Medically reviewed by Neka Miller, PhD on February 11, 2021. To give you technically accurate, evidence-based information, content published on the Everlywell blog is reviewed by credentialed professionals with expertise in medical and bioscience fields.
While Pap smears are supposed to be a quick test, some women still dread getting the screening. A cold, metal tool clamps open your vagina while a physician takes a swab of your cervix cells—so, understandably, it can be an uncomfortable experience for many. But did you know Pap smears are an important part of women's health screenings and can potentially be life-saving?
Here, we take a look at what Pap smear tests are used for, when you should get one, and what it means if your results come back abnormal, so read on to learn more.
Screening for HPV without leaving your home is easy with the Everlywell at-home HPV Test, which lets you check for fourteen HPV genotypes that are associated with increased cervical cancer risk—including HPV 16 and 18. The process is simple: you collect your own sample at home, send it to a lab for testing (shipping is free!), and get your easy-to-understand digital results in a few days. From there, you can collaborate with your healthcare provider to discuss next steps.
The Pap test, also known as the Pap smear, is a cervical cancer screening test administered by a healthcare provider. The test can detect abnormal cells in your cervix that may turn into cancer if they’re not treated.
During the Pap test, the physician administering the test will use a plastic or metal instrument, called a speculum, to widen your vagina. This helps them examine the vagina and the cervix, and collect a few cells and mucus from the cervix and surrounding areas. The cell samples are then sent to a lab for testing.
While Pap tests and HPV tests have the same collection method and are often done at the same time, they test for different things:
No, a Pap test only checks for cell changes and potentially cancerous cells in your cervix. However, an abnormal Pap test result could indicate that you may have human papillomavirus (HPV), which is an STD that’s associated with a high risk of cervical cancer. That’s because a Pap smear checks for precancerous cell changes, or abnormalities, on the cervix that might become cervical cancer if they are not treated appropriately. These cell changes are often caused by HPV.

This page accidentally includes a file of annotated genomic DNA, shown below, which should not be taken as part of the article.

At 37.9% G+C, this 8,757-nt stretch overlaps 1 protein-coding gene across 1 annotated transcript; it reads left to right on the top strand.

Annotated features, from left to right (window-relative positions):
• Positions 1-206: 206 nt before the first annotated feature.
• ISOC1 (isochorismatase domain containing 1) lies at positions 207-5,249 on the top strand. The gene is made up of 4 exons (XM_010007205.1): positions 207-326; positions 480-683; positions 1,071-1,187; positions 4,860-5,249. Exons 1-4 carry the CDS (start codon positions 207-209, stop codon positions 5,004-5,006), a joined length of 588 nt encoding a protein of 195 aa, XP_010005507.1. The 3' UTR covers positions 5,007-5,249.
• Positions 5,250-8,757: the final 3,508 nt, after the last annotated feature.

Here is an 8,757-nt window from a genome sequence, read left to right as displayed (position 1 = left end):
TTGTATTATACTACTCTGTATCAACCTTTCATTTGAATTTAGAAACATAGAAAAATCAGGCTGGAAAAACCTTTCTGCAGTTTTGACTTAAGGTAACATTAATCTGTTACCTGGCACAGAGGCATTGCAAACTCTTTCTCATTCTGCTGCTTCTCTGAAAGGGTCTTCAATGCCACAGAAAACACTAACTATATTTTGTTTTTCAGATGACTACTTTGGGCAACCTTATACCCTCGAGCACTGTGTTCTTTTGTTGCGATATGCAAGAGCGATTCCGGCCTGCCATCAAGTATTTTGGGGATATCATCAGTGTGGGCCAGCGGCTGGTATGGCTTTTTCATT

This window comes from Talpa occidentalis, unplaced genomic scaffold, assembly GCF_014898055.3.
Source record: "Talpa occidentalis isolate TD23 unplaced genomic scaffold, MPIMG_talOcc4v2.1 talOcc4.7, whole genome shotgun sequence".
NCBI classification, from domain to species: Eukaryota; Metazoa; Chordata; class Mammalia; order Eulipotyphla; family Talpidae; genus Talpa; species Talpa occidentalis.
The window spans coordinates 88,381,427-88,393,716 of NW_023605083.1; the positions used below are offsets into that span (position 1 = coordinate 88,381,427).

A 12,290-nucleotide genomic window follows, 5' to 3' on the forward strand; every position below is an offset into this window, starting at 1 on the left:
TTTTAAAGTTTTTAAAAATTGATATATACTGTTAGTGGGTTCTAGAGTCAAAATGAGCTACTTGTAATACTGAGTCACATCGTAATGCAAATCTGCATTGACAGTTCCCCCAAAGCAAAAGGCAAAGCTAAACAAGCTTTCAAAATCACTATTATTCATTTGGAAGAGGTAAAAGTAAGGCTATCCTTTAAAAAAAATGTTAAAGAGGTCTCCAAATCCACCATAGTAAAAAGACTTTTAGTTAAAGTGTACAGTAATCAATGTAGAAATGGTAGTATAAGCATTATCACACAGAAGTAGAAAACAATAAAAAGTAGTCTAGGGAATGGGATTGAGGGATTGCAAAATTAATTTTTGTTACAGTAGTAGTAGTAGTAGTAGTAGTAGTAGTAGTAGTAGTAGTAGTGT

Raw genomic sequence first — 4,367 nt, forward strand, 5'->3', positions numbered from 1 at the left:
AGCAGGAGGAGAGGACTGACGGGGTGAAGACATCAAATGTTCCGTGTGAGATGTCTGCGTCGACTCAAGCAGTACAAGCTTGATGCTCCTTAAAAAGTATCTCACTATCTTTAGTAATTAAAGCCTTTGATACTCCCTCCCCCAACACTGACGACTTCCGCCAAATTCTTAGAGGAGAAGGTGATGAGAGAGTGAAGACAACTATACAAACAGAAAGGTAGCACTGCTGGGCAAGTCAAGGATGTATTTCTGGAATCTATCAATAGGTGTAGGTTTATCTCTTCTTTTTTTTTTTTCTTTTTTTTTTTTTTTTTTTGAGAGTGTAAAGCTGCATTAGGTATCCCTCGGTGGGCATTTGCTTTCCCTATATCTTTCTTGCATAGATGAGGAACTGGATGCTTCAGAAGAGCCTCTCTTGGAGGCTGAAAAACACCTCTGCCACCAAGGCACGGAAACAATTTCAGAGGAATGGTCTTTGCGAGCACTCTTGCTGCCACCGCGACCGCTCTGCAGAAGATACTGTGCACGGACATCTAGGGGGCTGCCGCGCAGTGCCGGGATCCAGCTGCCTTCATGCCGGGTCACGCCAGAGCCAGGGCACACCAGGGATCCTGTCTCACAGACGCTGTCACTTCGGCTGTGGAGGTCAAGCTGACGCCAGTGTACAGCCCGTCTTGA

So, while Pap tests do not directly check for STDs, if you have abnormal Pap test results your healthcare provider may follow up with an HPV test to confirm whether you have this particular kind of STD.
Check for HPV from the privacy and comfort of home with the Everlywell at-home HPV Test.
If your Pap smear results come back abnormal, this means that the test detected abnormally shaped cells in your sample. Abnormal Pap tests are common and are often the result of a cervical or vaginal infection unrelated to cervical cancer.
However, your healthcare provider may order additional testing to confirm the possibility of cervical cancer or remove cancerous (or precancerous) cells. These additional tests may include the following:
If cancerous or precancerous cells are found in your sample, your physician may recommend a treatment plan based on your age and the degree of abnormality.
According to the Centers for Disease Control and Prevention (CDC), cervical cancer can usually be prevented if women are screened regularly with a Pap test—so, yes! For many women, Pap smears are necessary and very important for health.
Pap tests can be life-saving because they can find cervical cancer cells early. The chance of successful treatment of cervical cancer is very high if the disease is caught early.
According to the CDC’s cervical cancer screening recommendations, women and menstruating individuals between ages 21-29 years should undergo a Pap smear every three years. Those between 30-65 years should get a Pap smear every three years, HPV testing every five years, or a combination of these two tests every five years (co-testing), depending on your healthcare provider’s recommendation (and if results are normal).
If you want to check for HPV without the waiting rooms or clinic visits, you can now screen for high-risk HPV genotypes from the comfort of your home. The Everlywell HPV Test allows you to collect your sample at home, send it to a CLIA-certified lab for testing, and receive your digital results in days. From there, you can choose to share your results with your healthcare provider to follow up and discuss next steps.
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6. Colposcopy. Mayo Clinic. URL. Accessed February 11, 2021.
7. Cone biopsy. Mayo Clinic. URL. Accessed February 11, 2021.
8. VPD Surveillance Manual - Chapter 5: Human Papillomavirus. Centers for Disease Control and Prevention. URL (PDF). Accessed February 11, 2021.